WA Senator Rachel Siewert chaired a Senate inquiry into aged care five years ago. Nothing has changed and it has costs lives. She shares her views here.

The outbreaks of COVID-19 in Australian aged care facilities have exposed a system that was broken long before the pandemic arrived as evidenced by the ongoing Royal Commission.

Despite clear warnings from overseas and the terrible outbreaks in Victoria, we still have no overall strategy to prevent COVID-19 in aged care facilities. The Government’s approach has been, at best, a series of ad-hoc funding announcements thrown at the crisis with little, if any, transparency or accountability.

Senator Rachel Siewert

One of the issues that this pandemic has clearly reinforced is the failure over years to address workforce issues. There have been countless reports. I chaired an inquiry responsible for one of those reports but recommendation after recommendation has been ignored and remain unimplemented.

Across the country and particularly in Victoria, the casualised, underpaid and under-trained aged care workforce played a role in spreading COVID-19 across facilities. This was because aged care workers had to work across multiple facilities to earn a living, didn’t have enough Personal Protective Equipment, were not adequately trained in infectious disease control, didn’t have the clinical leadership and didn’t have the workforce numbers to meet demand.

Years of under-investment in aged care, on top of a drive for profits by for-profit providers, only makes this situation worse.

It’s clear that the infection control procedures put in place in residential aged care haven’t been up to scratch for a long time.

Success story

In 2019, 837 older Australians died from influenza in residential aged care facilities. This year only 28 older Australians have died from influenza to date. The improved infection control procedures put in place to fight COVID-19, have highlighted what can be done to prevent deadly outbreaks of other diseases in aged care.

The government has known about problems with the aged care workforce and inadequacy of care provided for years. Facilities still do not have the right staff mix to look after older Australians and prevent future outbreaks. There are not enough staff with appropriate qualifications to provide clinical care, infectious disease control and this is compounded by a lack of training.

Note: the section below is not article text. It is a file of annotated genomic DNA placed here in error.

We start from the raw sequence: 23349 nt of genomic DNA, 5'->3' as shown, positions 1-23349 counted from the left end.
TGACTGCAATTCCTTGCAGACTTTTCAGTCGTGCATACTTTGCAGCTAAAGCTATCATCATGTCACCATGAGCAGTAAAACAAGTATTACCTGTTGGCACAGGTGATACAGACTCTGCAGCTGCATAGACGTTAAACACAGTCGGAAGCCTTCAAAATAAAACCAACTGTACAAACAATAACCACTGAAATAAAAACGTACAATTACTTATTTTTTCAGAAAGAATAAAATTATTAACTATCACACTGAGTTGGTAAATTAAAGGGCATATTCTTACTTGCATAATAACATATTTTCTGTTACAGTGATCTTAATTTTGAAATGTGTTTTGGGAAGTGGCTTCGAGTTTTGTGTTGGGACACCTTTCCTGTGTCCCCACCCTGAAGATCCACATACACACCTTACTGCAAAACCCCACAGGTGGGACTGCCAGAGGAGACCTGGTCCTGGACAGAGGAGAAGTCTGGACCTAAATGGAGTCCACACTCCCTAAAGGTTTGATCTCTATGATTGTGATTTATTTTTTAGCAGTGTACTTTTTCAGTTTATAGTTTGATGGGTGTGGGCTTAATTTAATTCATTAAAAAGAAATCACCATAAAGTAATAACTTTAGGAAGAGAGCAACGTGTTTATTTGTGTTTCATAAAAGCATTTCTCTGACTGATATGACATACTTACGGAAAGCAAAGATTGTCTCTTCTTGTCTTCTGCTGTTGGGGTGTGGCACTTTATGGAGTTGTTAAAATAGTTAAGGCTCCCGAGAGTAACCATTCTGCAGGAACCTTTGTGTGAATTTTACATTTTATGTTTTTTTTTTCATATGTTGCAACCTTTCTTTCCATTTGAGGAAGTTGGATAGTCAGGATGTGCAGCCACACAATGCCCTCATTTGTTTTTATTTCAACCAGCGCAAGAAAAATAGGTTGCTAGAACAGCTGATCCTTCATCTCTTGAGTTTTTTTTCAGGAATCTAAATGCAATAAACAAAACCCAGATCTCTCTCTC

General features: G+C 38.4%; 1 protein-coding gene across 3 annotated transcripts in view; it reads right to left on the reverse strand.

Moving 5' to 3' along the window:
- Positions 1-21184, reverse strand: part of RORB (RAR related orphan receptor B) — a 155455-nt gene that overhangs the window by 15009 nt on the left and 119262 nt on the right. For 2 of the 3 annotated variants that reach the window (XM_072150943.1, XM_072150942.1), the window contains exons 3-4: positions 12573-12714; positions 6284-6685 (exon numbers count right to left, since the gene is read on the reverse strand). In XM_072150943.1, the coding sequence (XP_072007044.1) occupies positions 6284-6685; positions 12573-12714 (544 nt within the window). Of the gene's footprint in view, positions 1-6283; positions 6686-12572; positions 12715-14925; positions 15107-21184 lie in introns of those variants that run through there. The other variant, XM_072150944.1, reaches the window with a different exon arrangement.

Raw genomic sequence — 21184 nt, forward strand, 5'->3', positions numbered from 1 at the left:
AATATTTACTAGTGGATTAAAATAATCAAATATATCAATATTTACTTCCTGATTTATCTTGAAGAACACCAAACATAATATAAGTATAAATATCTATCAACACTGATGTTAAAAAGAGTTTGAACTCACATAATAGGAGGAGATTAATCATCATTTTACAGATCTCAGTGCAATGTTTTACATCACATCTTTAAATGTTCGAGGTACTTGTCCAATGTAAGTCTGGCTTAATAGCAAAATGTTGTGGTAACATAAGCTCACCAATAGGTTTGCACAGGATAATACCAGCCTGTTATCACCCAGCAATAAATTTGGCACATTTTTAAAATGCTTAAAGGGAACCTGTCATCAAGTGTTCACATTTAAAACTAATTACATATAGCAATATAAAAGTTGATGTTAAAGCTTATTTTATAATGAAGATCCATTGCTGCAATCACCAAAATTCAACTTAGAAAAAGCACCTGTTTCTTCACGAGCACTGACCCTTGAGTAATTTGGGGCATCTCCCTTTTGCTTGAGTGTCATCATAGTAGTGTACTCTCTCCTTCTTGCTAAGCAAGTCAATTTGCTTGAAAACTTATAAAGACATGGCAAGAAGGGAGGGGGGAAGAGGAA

The truth is that most residential aged care facilities don’t provide enough hours of care to residents. We need massive investment in the workforce to increase the hours of care provided to residents (which means more staff), increase pay for aged care workers by 15% and an adequate mix of staff skills to provide the level of care needed, including having at the very least one registered nurse working 24 hours a day, seven days a week in all aged care facilities.

If we are going to protect older Australians from the spread of COVID-19, we must invest in our workforce. Not only are we failing older Australians but we are ignoring an entire area for economic growth – our caring economy.

Here in WA we have been fortunate so far but we cannot be complacent and it doesn’t mean that we can’t learn lessons from the outbreaks in other states.

Lesson not learnt

The things I am saying are not new and it’s incredibly frustrating that they have to be said again and again and that we have ended up in such a desperate situation.  Australians are horrified by how rapidly COVID-19 spread through aged care facilities.

In my opinion the Aged Care Quality and Safety Commission has not taken a strong enough approach in assessing and monitoring facilities during the pandemic.

The commission has focused on assessing a providers’ readiness through self-assessment via online assessment tools and telephone calls. Guess what – most in Victoria thought they were ready! How is self-assessment appropriate in the middle of a pandemic?

I am certain the commission does not have the resources nor the staff to conduct face-to-face risk-assessment and infection control audits of every facility in Australia. In fact, the Australian Defence Force have conducted more checks on aged care facilities than the commission.

As at September 11, 2020, the commission had only visited 11 residential aged care facilities in WA to check their infection control procedures. Without more checks and audits, how can we know if we are prepared for COVID-19 outbreaks in WA?

Bureaucracy fail

We have known about the tick-box approach to assessing aged care providers against the standards for years now. People who has worked at a residential aged care facility will tell you that quality assessors are not adequately equipped to do their jobs.

This government has again failed older Australians and their families by failing to bolster staffing and resources for the regulator.

The Government cannot use the excuse of the Royal Commission not to act and must include significant reform measures.

After more than 35 public reviews of the aged care sector in 40 years, we need to reform aged care so that older Australians and their families can age with dignity.